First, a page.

Buruli ulcer victim Fiona was in so much pain she taught her cockatoo how to swear

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People with diabetes and tradies working with soil are at higher risk of developing the Buruli ulcer, a new study suggests, as cases of the flesh-eating disease continue to spread to new areas of Victoria and the country.

Fiona Wordie, who has diabetes, developed a Buruli ulcer in June.Credit: Chris Hopkins

Almost 250 people who have developed the nasty bacterial infection and 481 unaffected people living on either side of Port Phillip Bay were involved in the research, hailed as the largest-ever study into risk factors for the painful ulcer, and the things that can protect against it.

The rate of diabetes among those with the ulcer was two times higher than in the control group (7.8 per cent versus 3.9 per cent).

Buruli ulcer cases also appear to be more common in those who work outdoors with soil in known transmission areas, suggests the research by Barwon Health, Deakin University and the CSIRO, Australia’s national science agency.

Scientists have made a string of recent breakthroughs to better understand how people acquire the exotic disease. They are now confident that ringtail and brushtail possums and mosquitos play a part in spreading Mycobacterium ulcerans, the bacteria that cause the ulcer, to humans.

Infectious diseases expert Daniel O’Brien.Credit: Simon Schluter

However, Associate Professor Daniel O’Brien, the director of infectious diseases at Barwon Health and one of the authors of the latest study, said there was much more work to do and more research investment required, as the ulcer continued to advance into new parts of the country.

There have been 369 cases detected in Victoria over the past 12 months. This year is on track to break a record, with 216 cases detected this year to date, compared with 185 over the same period in 2022.

The bacterium has also spread from southern coastal areas to inland Melbourne suburbs such as Pascoe Vale, Moonee Ponds, Brunswick West and Essendon and to Belmont, Newtown and Marshall in Geelong. A locally acquired ulcer was detected in NSW for the first time last month, in Batemans Bay.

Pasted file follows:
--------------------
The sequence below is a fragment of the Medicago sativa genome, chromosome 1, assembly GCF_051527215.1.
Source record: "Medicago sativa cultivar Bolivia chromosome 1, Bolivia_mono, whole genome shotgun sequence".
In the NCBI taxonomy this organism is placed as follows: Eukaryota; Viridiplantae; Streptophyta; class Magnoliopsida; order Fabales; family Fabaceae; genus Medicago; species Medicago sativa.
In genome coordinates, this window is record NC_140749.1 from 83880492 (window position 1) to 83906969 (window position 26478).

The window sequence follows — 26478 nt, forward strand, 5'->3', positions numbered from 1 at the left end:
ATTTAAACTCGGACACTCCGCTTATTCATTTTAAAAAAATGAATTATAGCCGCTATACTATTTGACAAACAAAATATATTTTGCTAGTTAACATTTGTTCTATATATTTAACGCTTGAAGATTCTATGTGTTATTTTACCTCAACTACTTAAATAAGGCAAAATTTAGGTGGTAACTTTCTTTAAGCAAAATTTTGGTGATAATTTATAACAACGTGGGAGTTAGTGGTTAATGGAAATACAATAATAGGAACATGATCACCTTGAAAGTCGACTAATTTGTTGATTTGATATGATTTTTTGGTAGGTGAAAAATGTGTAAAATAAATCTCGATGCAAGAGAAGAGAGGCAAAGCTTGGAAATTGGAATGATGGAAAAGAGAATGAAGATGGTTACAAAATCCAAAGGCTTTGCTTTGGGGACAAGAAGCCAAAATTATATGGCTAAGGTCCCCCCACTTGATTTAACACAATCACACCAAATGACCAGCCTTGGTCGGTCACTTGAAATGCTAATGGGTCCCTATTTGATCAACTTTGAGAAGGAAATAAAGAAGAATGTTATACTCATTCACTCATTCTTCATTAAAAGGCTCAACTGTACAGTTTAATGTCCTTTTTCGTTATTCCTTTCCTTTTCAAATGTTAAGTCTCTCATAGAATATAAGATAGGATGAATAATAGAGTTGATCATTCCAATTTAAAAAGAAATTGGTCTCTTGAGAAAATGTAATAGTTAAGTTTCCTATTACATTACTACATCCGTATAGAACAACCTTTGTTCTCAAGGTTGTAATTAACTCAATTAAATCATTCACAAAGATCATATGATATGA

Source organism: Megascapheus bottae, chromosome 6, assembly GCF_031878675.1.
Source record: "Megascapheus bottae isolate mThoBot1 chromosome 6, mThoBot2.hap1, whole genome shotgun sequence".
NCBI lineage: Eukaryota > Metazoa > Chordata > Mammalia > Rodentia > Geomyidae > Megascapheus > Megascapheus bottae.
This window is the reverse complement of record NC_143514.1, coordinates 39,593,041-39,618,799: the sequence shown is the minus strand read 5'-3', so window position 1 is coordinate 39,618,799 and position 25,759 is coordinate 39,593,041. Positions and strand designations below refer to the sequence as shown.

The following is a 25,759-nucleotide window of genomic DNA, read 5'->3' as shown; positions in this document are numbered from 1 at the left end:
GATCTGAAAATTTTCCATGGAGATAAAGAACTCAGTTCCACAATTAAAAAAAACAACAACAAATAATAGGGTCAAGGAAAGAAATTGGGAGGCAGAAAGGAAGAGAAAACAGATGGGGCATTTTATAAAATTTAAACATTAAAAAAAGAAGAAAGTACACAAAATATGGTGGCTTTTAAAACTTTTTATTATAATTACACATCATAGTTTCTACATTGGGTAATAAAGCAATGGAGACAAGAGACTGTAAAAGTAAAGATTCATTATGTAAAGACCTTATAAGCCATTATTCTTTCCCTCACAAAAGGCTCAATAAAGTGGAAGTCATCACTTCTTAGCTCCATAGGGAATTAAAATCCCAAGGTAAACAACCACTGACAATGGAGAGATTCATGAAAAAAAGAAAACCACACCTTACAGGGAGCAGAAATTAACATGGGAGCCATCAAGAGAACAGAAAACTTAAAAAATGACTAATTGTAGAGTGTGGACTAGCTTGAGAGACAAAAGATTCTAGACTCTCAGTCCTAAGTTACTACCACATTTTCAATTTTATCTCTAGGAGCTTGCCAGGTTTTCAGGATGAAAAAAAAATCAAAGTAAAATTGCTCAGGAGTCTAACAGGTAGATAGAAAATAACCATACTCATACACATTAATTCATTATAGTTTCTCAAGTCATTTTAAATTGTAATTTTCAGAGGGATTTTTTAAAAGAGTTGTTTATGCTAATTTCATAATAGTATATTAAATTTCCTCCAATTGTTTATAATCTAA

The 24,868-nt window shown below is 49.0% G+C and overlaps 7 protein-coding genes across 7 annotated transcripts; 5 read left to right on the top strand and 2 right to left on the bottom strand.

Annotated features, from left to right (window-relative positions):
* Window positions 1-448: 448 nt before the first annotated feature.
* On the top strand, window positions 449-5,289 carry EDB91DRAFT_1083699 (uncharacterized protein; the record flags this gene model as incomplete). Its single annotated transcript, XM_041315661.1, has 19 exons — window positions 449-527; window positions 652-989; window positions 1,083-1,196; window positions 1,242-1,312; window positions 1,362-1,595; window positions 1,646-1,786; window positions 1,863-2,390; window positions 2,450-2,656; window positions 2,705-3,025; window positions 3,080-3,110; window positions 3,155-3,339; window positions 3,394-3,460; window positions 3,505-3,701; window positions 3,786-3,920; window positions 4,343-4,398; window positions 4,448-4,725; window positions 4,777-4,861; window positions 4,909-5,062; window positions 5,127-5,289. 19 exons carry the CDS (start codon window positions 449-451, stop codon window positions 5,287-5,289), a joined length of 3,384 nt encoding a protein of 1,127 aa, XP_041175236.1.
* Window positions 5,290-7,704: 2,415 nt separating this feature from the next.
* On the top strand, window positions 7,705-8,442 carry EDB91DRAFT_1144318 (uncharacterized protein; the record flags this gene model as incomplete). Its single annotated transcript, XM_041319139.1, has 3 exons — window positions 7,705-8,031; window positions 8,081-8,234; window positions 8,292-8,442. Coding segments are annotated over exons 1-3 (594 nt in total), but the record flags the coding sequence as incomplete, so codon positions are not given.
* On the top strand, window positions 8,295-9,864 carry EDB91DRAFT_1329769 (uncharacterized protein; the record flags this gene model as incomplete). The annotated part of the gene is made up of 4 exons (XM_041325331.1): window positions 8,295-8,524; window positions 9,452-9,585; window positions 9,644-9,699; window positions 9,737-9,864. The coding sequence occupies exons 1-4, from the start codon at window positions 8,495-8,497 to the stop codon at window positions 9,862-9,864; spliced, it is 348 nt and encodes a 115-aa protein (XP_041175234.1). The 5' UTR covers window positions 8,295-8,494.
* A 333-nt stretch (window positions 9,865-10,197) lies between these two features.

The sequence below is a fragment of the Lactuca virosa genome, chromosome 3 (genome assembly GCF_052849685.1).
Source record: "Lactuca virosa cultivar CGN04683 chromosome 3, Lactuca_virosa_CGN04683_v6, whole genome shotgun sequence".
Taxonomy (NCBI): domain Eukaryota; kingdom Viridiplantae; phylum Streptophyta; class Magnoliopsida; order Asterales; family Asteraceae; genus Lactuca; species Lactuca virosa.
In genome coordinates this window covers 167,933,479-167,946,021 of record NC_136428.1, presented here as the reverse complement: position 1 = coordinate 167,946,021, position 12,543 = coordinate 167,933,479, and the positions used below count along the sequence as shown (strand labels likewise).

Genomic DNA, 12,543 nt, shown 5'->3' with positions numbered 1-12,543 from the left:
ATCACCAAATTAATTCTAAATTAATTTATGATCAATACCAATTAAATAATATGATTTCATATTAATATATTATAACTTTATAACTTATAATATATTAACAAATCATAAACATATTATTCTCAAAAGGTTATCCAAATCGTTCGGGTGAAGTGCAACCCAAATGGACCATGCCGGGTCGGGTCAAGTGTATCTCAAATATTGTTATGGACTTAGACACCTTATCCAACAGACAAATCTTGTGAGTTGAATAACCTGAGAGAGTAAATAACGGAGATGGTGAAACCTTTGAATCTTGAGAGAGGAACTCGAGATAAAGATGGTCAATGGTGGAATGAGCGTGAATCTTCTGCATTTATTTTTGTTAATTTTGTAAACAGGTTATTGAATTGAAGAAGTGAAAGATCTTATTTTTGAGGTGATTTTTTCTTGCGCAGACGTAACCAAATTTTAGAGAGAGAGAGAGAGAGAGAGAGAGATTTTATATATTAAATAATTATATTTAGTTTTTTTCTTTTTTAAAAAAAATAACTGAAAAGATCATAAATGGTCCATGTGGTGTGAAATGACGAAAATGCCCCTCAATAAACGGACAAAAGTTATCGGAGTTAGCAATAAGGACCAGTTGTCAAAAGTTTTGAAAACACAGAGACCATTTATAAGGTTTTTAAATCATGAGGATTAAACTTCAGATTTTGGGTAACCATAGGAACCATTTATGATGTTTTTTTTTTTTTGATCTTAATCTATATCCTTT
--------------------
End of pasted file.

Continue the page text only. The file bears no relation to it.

“It’s in Geelong, it’s in the Bellarine Peninsula and Mornington Peninsula. It’s on the Surf Coast. It’s been in Gippsland,” O’Brien said.

“We don’t know where it is going to turn up next … every Victorian really needs to be aware of it.”

Coburg retiree Fiona Wordie said her Buruli ulcer began with an itch on her foot one Thursday morning in June this year, and peaked with shooting pain so bad that she said she taught her pet cockatoo to swear.

It now says the “F word”.

“That’s how painful it was. I don’t normally swear but I was hopping around like a lunatic, it was so bad… It was shocking, just shocking. I’m glad I’m past that stage now.”

The 66-year-old said the source of the itch on her foot initially looked a bit like a spider bite, but it grew within days to a hole about 2½ centimetres long, then into a weeping sore that covered half of one side of her foot.

An early-stage Buruli ulcer.

She spent two weeks in hospital and is still having regular debridements (a procedure where dead or infected skin is removed from the ulcer), which have also left her in significant pain.

Wordie has several likely risk factors for the disease. She lives in a part of Melbourne where there have been other cases; she is a type 1 diabetic; a possum lives near the house and leaves droppings in the garden; and she can remember being bitten by a mosquito last year.

O’Brien said the research finding that diabetes could be a risk factor for contracting a Buruli ulcer wasn’t unexpected, as he had noticed in patients he had treated that people whose immune systems were suppressed were more likely to get severe cases. Diabetes can weaken people’s immune systems.

Dr Bridgette McNamara, an epidemiologist with Barwon South West Public Health Unit, said the study also underlined the importance of using protective measures to try to avoid the Buruli ulcer.

These include applying insect repellents, covering your arms and legs outdoors, washing any cuts and wounds immediately and generally washing your hands after being outdoors.

People who work with soil outside could be at higher risk of acquiring the ulcer.Credit: Louise Kennerley

This message is particularly relevant for those working outside who come into contact with soil, she said. Dozens of people who had Buruli ulcers had an occupation that led them to work with soil outside in areas where the ulcer was known to be present, such as gardeners, carpenters and other construction workers.

Wordie said that after months of intensive treatment her ulcer had shrunk down to about seven centimetres long, but she could still need multiple operations.

“I’m glad I didn’t lose my leg, because that’s what went through my mind.”

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